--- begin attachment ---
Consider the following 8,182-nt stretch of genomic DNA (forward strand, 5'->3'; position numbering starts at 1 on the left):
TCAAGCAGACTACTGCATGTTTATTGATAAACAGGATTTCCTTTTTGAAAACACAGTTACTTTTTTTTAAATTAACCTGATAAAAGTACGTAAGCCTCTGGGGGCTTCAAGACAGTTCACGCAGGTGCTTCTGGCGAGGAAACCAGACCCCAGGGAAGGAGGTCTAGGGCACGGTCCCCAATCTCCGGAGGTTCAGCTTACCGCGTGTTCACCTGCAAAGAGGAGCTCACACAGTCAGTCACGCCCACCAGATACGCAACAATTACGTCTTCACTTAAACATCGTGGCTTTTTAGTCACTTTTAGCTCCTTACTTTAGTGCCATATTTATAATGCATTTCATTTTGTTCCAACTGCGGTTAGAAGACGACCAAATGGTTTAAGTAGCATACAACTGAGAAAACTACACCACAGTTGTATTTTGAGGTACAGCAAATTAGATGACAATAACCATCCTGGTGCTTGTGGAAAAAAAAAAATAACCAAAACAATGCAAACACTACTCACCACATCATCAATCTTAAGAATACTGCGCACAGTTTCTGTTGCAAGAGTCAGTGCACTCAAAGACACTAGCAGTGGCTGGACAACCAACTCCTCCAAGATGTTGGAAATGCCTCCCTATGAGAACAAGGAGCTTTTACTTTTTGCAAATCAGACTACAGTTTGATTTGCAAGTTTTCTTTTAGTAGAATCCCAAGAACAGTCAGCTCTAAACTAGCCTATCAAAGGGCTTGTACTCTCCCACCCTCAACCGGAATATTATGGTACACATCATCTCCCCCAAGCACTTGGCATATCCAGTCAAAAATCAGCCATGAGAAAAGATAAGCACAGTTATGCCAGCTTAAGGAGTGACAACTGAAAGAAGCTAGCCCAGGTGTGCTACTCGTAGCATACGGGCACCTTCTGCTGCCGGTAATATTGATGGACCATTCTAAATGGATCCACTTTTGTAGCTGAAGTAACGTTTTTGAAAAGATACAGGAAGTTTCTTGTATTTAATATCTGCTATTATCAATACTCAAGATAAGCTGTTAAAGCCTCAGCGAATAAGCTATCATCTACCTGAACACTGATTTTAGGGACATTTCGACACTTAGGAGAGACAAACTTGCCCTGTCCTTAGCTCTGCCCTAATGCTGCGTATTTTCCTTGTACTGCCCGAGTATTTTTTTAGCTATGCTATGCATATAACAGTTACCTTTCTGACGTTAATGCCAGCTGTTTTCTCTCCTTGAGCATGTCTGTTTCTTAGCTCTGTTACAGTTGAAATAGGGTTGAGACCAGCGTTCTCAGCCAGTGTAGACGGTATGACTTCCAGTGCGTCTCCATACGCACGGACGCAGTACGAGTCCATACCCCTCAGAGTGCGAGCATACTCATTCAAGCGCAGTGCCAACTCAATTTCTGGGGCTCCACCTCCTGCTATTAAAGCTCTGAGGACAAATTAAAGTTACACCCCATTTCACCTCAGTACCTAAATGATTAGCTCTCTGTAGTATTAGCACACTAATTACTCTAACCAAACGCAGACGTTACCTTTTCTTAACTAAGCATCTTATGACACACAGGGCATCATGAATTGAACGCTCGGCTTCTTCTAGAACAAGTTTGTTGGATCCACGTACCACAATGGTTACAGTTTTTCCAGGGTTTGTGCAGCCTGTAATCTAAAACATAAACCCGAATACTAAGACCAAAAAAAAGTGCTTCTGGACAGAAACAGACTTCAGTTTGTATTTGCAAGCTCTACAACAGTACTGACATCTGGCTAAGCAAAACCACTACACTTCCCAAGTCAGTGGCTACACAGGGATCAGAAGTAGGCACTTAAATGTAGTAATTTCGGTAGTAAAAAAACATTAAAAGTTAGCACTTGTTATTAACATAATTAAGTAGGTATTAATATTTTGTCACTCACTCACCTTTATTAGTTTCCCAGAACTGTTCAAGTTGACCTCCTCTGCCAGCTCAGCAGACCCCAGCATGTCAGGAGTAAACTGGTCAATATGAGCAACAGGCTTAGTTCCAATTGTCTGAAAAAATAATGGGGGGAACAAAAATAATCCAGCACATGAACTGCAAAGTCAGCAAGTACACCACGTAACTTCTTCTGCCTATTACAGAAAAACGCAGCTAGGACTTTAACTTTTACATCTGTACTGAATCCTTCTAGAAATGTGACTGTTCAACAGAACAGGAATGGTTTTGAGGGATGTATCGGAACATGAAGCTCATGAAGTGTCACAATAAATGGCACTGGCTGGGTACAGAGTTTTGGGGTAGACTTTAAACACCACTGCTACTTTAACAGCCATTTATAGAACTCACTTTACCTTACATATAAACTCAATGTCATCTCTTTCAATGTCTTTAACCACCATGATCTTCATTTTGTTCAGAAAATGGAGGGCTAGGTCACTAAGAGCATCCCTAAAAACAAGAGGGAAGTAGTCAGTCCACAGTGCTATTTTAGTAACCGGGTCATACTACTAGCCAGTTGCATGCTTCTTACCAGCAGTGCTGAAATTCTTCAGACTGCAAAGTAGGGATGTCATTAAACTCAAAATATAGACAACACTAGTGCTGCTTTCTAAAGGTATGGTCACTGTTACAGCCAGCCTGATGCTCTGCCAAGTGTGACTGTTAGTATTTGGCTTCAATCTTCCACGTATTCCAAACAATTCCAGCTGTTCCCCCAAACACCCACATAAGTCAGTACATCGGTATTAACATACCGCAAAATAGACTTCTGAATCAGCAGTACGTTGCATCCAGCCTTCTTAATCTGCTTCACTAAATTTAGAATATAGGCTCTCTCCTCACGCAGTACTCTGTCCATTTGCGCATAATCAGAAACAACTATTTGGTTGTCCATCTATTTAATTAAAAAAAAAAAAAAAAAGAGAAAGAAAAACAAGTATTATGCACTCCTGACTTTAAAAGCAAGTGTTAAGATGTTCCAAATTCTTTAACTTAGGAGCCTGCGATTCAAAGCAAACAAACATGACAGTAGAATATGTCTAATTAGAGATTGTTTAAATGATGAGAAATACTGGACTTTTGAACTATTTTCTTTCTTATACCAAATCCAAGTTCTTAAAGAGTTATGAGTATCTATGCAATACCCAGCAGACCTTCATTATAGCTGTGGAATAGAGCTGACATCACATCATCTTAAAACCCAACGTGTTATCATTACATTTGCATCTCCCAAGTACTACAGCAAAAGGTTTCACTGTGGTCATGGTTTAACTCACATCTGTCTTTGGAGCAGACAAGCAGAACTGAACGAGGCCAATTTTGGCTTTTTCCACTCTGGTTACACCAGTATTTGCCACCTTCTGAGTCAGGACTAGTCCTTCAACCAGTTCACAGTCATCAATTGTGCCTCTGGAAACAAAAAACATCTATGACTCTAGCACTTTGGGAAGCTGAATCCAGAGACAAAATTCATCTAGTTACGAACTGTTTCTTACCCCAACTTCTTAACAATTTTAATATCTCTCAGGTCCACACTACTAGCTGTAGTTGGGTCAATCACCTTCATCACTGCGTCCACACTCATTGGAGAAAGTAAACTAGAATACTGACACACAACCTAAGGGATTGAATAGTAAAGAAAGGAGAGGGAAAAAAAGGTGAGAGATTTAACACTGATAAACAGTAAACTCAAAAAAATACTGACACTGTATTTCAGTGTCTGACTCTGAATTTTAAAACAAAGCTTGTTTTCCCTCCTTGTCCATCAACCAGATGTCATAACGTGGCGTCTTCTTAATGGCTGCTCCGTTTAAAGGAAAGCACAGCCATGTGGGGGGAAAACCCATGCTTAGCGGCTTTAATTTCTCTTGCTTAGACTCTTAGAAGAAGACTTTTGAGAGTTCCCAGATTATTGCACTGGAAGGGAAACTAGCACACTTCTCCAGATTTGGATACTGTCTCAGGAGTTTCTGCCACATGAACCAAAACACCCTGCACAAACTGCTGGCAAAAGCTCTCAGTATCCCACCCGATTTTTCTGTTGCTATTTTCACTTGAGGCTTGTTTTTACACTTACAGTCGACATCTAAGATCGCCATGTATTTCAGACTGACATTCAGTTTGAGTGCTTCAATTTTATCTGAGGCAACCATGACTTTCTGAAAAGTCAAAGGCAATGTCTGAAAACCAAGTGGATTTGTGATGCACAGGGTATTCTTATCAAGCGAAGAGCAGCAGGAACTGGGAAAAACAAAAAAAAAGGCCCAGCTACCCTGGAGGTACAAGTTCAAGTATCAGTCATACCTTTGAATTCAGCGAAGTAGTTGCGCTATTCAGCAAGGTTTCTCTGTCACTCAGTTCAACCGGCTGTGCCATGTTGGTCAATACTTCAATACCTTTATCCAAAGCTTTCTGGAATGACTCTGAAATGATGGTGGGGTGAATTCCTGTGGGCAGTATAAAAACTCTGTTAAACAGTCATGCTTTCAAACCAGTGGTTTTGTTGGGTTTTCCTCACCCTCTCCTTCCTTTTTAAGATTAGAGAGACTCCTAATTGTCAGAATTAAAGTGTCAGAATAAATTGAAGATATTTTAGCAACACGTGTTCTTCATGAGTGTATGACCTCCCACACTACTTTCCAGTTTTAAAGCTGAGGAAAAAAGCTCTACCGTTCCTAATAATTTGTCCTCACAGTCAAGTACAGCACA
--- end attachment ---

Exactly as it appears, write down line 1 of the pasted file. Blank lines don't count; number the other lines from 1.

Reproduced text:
Consider the following 8,182-nt stretch of genomic DNA (forward strand, 5'->3'; position numbering starts at 1 on the left):